The end to bankruptcy debt payments means more money for economic development and deferred projects, said Orange County Executive Frank Kim.

LOS ANGELES — When Orange County, Calif. makes the final payments related to its 1994 bankruptcy in fiscal 2016-17, it will finally be free of risky investment decisions made more than two decades ago.

It will also free up funds for economic development and deferred projects in the county, which has an annual budget of $5.8 billion. And officials say it means they can now look to debt financing as an option.

Orange County currently has plans to issue $68 million for a central utility upgrade at the end of May, according to Suzanne Luster, public finance director. The proceeds will be used to upgrade the heating and cooling infrastructure that supports the civic center campus, the Orange County Jail and federal and state buildings. County supervisors will vote May 10 on that bond sale, which would be its first long-term debt issuance in 10 years.

The bankruptcy “has made us more conservative in terms of being very careful to not issue debt where we don’t have to,” said Orange County Executive Frank Kim.

The nation's sixth most-populous county and home of Walt Disney Co.'s Disneyland sought protection from creditors in December 1994 after it lost about $1.64 billion on derivatives.

The county entered bankruptcy after its investment pool reported the losses from highly leveraged positions that unraveled when interest rates rose.

The investment pool consisted of funds from the county as well as approximately 240 other local agencies, including school districts, cities, and special districts.

The county emerged from bankruptcy in June 1996 after 18 months.

The AA-rated county threw off the reputational taint of the bankruptcy long ago.

Investors don’t even bring up the bankruptcy when the county issues bonds, and it does not have an impact on bond pricing. The county’s bonds are oversubscribed when they sell, Luster said, but the county has issued virtually no long-term debt other than that related to the bankruptcy in 22 years.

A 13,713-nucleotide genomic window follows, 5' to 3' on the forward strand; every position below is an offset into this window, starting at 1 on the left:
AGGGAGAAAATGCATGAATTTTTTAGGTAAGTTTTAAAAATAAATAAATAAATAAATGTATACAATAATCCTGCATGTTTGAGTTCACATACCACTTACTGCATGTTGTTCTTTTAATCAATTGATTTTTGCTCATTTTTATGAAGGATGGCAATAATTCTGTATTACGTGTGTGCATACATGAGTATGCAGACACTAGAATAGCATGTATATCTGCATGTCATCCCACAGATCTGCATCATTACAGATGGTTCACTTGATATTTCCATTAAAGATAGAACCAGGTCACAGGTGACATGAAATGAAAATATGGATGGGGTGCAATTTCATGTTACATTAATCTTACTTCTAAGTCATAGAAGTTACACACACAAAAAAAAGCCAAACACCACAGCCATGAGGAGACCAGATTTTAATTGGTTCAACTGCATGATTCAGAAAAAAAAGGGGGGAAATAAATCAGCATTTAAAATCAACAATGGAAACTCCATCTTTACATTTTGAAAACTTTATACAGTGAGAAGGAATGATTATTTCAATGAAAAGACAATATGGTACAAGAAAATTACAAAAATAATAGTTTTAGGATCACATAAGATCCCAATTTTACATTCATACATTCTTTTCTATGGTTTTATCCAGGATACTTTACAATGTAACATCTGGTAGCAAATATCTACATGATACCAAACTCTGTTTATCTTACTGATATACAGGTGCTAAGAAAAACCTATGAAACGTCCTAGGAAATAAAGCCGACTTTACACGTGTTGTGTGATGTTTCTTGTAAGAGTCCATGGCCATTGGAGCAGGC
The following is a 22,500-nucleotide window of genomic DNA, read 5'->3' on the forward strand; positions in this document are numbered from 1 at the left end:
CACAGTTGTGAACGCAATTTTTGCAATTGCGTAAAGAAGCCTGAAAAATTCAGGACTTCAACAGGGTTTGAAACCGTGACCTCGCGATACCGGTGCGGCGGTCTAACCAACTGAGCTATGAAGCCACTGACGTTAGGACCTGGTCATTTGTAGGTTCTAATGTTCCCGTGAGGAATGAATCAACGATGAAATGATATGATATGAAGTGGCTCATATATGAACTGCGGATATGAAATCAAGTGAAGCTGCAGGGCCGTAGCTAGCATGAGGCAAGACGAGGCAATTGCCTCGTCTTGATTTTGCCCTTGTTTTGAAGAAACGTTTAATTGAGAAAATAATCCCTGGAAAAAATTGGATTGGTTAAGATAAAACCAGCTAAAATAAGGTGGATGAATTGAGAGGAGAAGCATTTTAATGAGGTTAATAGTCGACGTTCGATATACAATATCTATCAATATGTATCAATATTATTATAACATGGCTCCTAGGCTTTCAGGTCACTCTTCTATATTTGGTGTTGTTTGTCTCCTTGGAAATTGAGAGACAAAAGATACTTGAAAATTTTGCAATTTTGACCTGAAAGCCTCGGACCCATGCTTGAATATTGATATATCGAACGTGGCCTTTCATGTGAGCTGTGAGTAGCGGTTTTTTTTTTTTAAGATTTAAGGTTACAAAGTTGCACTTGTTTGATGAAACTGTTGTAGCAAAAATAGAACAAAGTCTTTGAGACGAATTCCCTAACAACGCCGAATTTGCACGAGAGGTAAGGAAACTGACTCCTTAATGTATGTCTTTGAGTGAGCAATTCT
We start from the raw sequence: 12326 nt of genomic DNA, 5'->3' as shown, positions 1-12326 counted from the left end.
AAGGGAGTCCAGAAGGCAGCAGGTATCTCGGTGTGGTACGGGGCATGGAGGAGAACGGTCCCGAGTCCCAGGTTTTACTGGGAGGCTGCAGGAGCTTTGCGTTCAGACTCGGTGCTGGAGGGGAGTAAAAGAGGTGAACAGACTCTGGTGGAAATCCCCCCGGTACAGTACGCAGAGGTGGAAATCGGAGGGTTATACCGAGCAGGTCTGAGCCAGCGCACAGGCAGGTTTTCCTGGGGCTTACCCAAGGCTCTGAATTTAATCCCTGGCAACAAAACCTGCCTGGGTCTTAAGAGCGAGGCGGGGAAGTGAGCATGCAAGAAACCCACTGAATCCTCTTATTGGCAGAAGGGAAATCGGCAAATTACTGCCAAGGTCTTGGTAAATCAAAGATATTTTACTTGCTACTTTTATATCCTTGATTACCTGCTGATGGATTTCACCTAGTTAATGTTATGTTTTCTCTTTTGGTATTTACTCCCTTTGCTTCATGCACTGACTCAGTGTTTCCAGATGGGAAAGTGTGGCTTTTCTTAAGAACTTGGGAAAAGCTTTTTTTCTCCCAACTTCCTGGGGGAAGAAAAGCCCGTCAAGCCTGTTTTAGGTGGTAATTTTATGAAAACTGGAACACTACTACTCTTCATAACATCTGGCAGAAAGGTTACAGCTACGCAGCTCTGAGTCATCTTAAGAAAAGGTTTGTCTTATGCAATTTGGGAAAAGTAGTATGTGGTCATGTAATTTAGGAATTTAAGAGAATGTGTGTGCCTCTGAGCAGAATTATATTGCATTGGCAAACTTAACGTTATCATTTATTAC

The rating agencies say the county has strong fiscal management practices and solid fundamentals.

Income and wealth indicators for county residents are substantially higher than state and national averages, and per capita taxable assessed value is also high at approximately $153,000, according to a Dec. 28 Fitch report.

The affluent county’s taxable assessed value grew 3.4% in 2014 and 6.4% in 2015, according to the Fitch report. The median-priced home goes for $712,560, according to California Association of Realtor’s February report.

The unemployment rate fell to 4% in February from 4.7% a year earlier, according to the Bureau of Labor Statistics.

Where the bankruptcy has an impact “is that we are now making the final payments, which frees up money that wasn’t available before for the other needs of the county,” Luster said.

The county has a laundry list of road projects that have been put on hold, said Lisa Bartlett, chair of the Orange County Board of Supervisors.

It also has an animal shelter in Tustin that needs to be reconstructed, a homeless shelter, and it is in the early stages of a master-plan to reconstruct its civic center in Santa Ana, so it can move county offices to a central location, Bartlett said.

“Money diverted from the Orange County Flood Control District, parks, the former redevelopment agency, imported waste revenue that was diverted to make bankruptcy recovery debt service payments, can now go back to its original purpose,” Luster said.

Other than the $1.58 billion in principal and interest, related to its bankruptcy, that is has nearly paid off, the only other long term debt the county has issued since its bankruptcy was $32 million issued for its electricity system that will be retired in 2018.